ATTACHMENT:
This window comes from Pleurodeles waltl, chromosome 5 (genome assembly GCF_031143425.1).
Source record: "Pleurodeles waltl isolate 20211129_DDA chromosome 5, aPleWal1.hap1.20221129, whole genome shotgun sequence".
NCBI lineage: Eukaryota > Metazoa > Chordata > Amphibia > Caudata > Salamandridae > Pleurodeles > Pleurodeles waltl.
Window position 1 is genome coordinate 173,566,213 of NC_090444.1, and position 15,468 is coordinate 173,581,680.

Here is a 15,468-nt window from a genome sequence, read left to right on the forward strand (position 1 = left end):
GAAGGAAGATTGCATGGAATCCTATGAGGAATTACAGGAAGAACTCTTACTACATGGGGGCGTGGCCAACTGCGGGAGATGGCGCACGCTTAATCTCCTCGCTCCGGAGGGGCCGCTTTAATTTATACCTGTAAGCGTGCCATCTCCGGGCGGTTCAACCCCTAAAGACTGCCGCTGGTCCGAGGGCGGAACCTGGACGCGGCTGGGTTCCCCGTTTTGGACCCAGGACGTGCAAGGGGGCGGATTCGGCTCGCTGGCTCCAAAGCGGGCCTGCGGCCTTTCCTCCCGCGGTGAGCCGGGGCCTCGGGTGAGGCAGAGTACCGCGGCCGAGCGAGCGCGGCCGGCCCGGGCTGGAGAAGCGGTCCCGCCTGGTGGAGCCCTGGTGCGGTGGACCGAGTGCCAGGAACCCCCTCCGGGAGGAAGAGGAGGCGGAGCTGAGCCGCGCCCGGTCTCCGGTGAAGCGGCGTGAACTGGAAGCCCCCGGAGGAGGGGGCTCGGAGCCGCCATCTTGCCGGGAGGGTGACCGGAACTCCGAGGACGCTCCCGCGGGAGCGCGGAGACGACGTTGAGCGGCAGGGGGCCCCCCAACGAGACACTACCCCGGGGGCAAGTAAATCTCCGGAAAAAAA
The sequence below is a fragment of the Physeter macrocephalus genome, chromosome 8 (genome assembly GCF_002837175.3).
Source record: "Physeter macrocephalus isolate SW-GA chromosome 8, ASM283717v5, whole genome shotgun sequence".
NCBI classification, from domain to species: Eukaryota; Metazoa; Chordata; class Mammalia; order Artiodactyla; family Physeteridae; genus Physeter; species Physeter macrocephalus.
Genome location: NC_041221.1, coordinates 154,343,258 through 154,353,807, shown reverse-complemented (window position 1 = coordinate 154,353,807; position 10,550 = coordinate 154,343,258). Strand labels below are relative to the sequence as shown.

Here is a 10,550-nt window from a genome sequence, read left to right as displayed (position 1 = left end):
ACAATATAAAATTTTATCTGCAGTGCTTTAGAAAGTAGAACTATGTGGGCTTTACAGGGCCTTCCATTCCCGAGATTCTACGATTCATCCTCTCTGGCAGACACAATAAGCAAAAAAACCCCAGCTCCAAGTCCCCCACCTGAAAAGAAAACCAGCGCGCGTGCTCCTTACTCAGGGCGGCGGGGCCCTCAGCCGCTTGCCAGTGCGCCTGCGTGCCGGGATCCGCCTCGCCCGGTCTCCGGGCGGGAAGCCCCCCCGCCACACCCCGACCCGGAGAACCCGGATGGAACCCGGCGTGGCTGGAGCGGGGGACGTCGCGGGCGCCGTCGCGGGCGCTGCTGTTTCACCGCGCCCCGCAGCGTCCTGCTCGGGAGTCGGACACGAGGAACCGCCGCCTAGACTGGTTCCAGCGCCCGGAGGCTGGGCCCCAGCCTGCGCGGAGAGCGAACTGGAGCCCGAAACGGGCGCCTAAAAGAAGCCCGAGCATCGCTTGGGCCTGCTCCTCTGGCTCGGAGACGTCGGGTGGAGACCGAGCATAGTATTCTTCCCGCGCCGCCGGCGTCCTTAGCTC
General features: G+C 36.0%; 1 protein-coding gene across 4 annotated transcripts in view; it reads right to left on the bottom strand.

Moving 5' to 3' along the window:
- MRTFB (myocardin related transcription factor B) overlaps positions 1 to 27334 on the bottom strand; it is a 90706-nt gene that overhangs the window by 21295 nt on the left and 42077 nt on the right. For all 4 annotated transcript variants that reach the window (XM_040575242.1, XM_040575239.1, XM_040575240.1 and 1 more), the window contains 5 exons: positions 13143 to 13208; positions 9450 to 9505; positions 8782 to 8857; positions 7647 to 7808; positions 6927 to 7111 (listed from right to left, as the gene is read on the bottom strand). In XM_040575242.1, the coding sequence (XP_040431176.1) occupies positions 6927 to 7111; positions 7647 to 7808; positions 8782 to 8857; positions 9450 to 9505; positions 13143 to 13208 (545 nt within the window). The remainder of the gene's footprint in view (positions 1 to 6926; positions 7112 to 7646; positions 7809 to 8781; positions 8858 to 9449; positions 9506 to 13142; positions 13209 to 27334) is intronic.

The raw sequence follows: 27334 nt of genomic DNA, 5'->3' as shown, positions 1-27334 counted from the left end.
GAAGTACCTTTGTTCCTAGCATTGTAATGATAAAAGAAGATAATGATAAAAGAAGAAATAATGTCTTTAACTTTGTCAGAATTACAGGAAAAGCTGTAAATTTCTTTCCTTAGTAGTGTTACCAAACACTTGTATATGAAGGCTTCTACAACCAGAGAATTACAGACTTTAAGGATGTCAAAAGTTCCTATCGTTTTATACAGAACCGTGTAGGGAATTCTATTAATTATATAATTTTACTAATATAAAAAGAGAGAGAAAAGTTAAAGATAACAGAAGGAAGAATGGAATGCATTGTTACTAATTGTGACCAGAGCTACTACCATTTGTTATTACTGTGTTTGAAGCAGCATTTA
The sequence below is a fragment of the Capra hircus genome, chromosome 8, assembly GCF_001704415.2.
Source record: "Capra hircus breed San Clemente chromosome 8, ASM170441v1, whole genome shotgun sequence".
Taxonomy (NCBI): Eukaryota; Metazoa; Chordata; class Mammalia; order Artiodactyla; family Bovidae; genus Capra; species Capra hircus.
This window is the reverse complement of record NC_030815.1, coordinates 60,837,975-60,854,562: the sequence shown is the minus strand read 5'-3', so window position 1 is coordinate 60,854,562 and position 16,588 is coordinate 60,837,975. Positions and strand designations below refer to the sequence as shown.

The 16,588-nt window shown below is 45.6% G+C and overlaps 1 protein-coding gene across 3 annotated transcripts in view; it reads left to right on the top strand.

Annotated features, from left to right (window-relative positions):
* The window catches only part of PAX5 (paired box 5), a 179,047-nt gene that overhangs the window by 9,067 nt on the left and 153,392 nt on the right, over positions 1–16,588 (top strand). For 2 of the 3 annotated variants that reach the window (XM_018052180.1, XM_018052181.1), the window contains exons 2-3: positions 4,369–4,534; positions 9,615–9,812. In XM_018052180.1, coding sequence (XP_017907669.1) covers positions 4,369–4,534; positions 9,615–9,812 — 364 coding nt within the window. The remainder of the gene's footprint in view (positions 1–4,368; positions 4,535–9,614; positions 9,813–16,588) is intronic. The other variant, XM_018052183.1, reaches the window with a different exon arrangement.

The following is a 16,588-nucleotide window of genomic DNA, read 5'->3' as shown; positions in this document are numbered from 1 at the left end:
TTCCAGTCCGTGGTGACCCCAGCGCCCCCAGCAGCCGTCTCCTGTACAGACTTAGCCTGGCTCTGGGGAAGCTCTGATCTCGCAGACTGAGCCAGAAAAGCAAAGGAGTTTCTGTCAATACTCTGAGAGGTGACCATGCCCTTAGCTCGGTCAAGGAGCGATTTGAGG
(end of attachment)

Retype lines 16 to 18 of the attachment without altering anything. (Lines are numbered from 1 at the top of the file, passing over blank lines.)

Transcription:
The raw sequence follows: 27334 nt of genomic DNA, 5'->3' as shown, positions 1-27334 counted from the left end.
GAAGTACCTTTGTTCCTAGCATTGTAATGATAAAAGAAGATAATGATAAAAGAAGAAATAATGTCTTTAACTTTGTCAGAATTACAGGAAAAGCTGTAAATTTCTTTCCTTAGTAGTGTTACCAAACACTTGTATATGAAGGCTTCTACAACCAGAGAATTACAGACTTTAAGGATGTCAAAAGTTCCTATCGTTTTATACAGAACCGTGTAGGGAATTCTATTAATTATATAATTTTACTAATATAAAAAGAGAGAGAAAAGTTAAAGATAACAGAAGGAAGAATGGAATGCATTGTTACTAATTGTGACCAGAGCTACTACCATTTGTTATTACTGTGTTTGAAGCAGCATTTA
The sequence below is a fragment of the Capra hircus genome, chromosome 8, assembly GCF_001704415.2.